Opposition to the federal health care law is higher when it's called "Obamacare" than when it's referred to as the "Affordable Care Act," according to findings in a CNBC poll released Thursday.
Half of the respondents were asked about "Obamacare" and the other half about the Affordable Care Act, the proper name of the 2010 law.
First thing: 30 percent of the public don't know what ACA is, vs. only 12 percent when we asked about Obamacare. More on that later.
Now for the difference: 29 percent of the public supports Obamacare compared with 22 percent who support ACA. Forty-six percent oppose Obamacare and 37 percent oppose ACA. So putting Obama in the name raises the positives and the negatives. Gender and partisanship are responsible for the differences. Men, independents and Republicans are more negative on Obamacare than ACA. Young people, Democrats, nonwhites and women are more positive on Obamacare.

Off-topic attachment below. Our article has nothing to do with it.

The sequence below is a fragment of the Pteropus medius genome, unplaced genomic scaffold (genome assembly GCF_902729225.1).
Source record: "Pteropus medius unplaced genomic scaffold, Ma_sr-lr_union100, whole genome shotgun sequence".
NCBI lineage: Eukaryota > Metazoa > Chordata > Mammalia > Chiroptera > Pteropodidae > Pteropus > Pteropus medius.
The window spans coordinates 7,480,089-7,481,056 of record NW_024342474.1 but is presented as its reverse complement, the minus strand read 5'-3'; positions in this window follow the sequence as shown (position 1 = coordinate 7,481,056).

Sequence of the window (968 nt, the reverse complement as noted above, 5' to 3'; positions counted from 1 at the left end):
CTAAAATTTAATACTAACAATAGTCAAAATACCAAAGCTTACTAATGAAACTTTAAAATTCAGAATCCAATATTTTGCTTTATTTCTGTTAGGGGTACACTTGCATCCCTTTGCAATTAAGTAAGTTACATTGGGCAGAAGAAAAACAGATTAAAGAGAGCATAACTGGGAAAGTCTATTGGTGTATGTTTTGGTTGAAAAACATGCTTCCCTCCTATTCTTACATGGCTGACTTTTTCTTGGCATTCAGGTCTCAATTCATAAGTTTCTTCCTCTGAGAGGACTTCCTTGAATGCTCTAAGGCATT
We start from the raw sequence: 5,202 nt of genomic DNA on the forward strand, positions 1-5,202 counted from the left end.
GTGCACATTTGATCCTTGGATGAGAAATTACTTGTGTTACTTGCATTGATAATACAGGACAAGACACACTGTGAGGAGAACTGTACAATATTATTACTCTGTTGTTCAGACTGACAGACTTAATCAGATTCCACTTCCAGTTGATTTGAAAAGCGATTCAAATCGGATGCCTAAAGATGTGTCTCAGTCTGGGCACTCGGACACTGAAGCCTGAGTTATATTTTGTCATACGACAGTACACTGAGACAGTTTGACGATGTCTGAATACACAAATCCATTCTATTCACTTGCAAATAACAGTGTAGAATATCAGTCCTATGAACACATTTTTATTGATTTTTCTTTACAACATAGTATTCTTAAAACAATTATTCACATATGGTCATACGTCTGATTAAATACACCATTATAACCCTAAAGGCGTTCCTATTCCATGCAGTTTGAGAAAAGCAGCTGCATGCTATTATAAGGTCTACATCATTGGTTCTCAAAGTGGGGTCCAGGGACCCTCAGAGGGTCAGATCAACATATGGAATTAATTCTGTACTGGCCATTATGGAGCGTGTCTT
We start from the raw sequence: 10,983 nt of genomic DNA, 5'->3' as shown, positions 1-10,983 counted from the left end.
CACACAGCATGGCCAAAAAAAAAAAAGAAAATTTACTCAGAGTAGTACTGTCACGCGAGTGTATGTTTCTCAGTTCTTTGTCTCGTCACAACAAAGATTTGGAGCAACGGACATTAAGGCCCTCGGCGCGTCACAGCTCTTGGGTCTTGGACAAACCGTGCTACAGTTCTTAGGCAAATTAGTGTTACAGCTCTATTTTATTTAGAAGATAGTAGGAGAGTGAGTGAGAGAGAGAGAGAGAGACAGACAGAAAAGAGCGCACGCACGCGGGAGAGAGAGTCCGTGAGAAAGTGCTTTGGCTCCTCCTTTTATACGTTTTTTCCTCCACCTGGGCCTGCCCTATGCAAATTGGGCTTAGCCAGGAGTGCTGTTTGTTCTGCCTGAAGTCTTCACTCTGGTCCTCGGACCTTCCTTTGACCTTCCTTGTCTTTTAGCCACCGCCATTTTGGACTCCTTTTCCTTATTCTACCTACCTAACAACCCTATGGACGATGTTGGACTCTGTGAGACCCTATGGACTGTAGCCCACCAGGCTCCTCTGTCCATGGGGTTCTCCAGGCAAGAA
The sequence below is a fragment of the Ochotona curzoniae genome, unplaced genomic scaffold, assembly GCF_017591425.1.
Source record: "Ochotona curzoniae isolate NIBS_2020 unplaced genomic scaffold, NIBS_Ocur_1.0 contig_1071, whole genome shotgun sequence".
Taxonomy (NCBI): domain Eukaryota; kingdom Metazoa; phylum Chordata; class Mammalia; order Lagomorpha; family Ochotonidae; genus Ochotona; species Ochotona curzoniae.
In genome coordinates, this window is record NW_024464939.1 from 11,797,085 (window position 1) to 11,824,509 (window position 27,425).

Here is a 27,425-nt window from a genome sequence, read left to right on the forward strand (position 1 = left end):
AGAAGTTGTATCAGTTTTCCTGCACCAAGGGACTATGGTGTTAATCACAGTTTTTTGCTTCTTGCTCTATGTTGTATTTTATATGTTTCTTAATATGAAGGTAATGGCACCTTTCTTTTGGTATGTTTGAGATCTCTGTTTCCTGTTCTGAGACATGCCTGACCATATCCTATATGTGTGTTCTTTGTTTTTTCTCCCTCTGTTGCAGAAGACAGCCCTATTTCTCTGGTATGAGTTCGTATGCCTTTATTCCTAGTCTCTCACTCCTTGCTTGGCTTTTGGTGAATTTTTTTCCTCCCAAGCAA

Those findings follow a Fox News poll earlier this month that showed something similar: Republicans like the law more when it's called the Affordable Care Act than when it's referred to as Obamacare.
In a speech Thursday, Obama predicted that Republicans will eventually stop using the term.
"Here is a prediction for you: a few years from now, when people are using this to get coverage and everyone's feeling pretty good about all the choices and competition that they've got, there are gonna be a whole bunch of folks who say, "Yeah, yeah, I always thought this provision was excellent. I voted for that thing,'" he said during a speech in Largo, Md. "You watch. It will not be called Obamacare."